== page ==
Casual lecturers, even though they do the same work as full-time lecturers — preparing tutorials, marking and student administration — are not considered for full-time academic appointments.
After reading the NTEU report, he said: “I still can’t figure out how it has happened as universities pay via software and it is approved by a few people at the top before payments.”
He said it was ironic that universities underpay staff “while teaching students how to practise good governance”.
Logan admits that having job flexibility is a highlight of doing casual teaching.
However, he points out disadvantages: “Until the pre-semester preparation, we didn’t know whether we would be able to do tutoring for the semester, because it depends on the number of students [enrolled for the course].”
“Casuals are not paid for administrative tasks such as writing recommendation letters for internships or further studies [for students],” he added.
Speaking on ABC TV’s 7.30 Report, Natalia Chulio, who has worked as a casual sociology lecturer at the University of Sydney for the past decade, said that to do such work she had had to make a lot of sacrifices in her personal life.
“I can’t have children because I don’t have a guaranteed income … You are always doing work that you are not paid for. For example, I am paid for 28 hours of face-to-face work per week, but I work for more than 45 hours a week.
“I’m underpaid when it comes to marking.”
Logan said: “Even though casual tutors are paid at a higher rate [in academia] than in other sectors, there is no consistency in payments. [Thus] casuals are discriminated against [for example] when you apply for bank loans.”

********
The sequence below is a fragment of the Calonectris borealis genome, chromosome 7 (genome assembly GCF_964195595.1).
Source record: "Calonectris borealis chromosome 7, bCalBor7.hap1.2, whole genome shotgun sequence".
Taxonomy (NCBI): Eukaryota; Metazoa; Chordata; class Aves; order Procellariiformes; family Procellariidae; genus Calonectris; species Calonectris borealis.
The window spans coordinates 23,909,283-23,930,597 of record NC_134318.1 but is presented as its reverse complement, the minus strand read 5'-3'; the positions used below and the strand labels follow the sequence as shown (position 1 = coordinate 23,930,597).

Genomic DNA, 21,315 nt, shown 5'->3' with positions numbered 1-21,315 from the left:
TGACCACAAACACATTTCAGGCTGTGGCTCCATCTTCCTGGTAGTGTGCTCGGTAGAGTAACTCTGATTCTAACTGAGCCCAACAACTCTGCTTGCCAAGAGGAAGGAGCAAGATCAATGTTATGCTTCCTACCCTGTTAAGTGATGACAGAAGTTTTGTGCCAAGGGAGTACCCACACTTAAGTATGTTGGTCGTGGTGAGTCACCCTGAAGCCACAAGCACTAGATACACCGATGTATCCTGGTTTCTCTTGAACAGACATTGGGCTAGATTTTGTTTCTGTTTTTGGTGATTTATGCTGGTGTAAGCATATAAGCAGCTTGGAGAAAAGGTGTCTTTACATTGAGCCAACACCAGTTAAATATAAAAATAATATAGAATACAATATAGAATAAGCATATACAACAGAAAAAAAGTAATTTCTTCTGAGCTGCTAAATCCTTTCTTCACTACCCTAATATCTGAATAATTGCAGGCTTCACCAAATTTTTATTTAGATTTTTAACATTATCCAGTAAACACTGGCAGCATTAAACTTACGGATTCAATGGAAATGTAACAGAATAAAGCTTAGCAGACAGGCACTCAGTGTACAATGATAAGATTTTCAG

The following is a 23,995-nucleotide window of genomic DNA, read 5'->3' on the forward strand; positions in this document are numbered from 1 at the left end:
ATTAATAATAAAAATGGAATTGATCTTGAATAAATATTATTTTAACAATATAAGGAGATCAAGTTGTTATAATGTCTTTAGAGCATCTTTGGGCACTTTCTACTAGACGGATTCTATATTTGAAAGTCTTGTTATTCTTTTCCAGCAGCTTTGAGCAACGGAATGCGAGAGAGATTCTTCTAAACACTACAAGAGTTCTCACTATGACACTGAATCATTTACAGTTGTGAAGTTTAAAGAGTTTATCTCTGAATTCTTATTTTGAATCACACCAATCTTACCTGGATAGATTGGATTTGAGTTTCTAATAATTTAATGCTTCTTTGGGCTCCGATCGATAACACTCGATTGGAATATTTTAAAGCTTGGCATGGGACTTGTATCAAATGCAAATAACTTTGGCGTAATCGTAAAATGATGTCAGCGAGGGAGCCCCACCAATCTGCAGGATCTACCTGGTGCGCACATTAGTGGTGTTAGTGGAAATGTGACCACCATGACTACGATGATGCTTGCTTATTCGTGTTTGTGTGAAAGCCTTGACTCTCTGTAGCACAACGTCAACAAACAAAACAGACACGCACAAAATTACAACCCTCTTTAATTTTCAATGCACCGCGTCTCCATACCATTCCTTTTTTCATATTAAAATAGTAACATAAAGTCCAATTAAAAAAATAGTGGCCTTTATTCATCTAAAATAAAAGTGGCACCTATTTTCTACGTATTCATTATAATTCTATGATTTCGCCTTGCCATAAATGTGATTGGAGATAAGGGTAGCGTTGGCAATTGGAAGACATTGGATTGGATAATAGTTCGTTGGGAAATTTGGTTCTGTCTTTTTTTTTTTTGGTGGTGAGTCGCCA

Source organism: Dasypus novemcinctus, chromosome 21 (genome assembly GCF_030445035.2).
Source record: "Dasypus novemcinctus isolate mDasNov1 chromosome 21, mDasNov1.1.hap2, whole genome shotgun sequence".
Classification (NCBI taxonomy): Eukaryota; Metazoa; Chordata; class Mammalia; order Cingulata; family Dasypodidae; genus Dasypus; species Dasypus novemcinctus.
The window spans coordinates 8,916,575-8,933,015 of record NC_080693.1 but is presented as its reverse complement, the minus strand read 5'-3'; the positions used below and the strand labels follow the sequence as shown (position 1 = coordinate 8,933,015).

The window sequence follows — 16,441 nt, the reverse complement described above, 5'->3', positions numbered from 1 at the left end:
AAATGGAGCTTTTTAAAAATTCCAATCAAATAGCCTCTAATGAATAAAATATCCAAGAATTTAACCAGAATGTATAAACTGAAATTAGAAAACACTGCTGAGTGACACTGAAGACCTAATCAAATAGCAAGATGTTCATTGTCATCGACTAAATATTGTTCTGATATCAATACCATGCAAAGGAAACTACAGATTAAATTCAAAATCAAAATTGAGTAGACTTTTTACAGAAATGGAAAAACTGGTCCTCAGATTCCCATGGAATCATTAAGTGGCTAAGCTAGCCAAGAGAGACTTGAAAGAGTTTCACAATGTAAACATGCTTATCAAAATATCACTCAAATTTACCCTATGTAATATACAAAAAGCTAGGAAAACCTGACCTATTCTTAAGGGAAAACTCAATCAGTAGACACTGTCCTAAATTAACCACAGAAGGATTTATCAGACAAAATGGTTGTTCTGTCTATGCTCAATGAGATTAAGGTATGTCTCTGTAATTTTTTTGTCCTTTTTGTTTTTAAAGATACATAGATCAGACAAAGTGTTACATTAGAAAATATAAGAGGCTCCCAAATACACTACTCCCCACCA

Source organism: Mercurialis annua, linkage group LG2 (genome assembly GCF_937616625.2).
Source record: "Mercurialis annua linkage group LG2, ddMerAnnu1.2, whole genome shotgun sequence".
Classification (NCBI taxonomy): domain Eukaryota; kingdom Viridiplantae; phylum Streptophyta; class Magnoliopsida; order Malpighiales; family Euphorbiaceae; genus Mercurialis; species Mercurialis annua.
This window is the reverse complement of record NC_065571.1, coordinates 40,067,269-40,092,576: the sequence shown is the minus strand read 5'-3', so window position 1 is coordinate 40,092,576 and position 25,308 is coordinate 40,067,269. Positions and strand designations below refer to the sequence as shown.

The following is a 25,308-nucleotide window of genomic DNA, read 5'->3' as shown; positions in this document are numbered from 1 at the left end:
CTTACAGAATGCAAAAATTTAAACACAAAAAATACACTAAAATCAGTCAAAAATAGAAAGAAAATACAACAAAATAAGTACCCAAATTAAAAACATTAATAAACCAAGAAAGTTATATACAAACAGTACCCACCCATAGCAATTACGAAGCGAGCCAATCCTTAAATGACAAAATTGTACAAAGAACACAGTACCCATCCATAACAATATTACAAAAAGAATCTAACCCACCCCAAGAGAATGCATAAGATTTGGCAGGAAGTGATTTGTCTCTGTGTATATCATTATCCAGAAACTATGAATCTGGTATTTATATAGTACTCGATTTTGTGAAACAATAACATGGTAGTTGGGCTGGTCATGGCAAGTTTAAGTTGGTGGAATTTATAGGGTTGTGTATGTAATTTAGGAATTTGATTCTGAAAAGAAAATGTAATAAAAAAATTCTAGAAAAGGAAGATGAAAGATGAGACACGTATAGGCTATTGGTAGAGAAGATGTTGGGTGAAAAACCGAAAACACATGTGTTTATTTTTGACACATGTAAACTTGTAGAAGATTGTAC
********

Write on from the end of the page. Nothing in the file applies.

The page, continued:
According to the Wage Theft report, the University of Melbourne admitted in November 2022 that it had started back-paying more than 15,000 staff who were owed A$22 million. That revelation came a little over a year after Melbourne repaid A$9.5 million to 1000 casual academics.
It posted a A$584 million surplus in 2022.
When interviewed on the 7.30 Report, Professor Nicola Phillips, provost of the University of Melbourne, admitted that the system needed an overall. “This is not a sustainable model for us and it is not a desirable one for the future,” she said. “We are looking at dramatically reducing our number of casual contracts as a way of employing staff.”
Logan agreed that institutions like Melbourne University should employ permanent part-time staff rather than casuals.
“Permanent part-time tutors could be hired who could teach a variety of similar subjects,” he argued, pointing out that casuals “teach different but similar subjects” every semester.
‘Tackle insecure work’ plea
“We’re calling on the federal government to address wage theft through tackling its chief cause — insecure work,” said NTEU’s Barnes. “Wage theft in higher education is a deep crisis. We need urgent action to create the better universities that Australia deserves.”
Barnes called on the Australian government to pass laws that make wage theft a crime.
“That needs to happen alongside a mechanism for staff to quickly recover money stolen from them,” she said.
She also encouraged all university staff to become union members.
“The NTEU has pursued enterprise agreements which include secure jobs guarantees, like at Western Sydney University, to increase permanent roles,” she said.
Dr Kalinga Seneviratne is a Sri Lanka-born journalist, radio broadcaster, television documentary maker and a media and international communications analyst. He was head of research at the Asian Media Information and Communication Centre (AMIC) in Singapore from 2005-2012.This article was originally published by University World News and has been republished here with permission.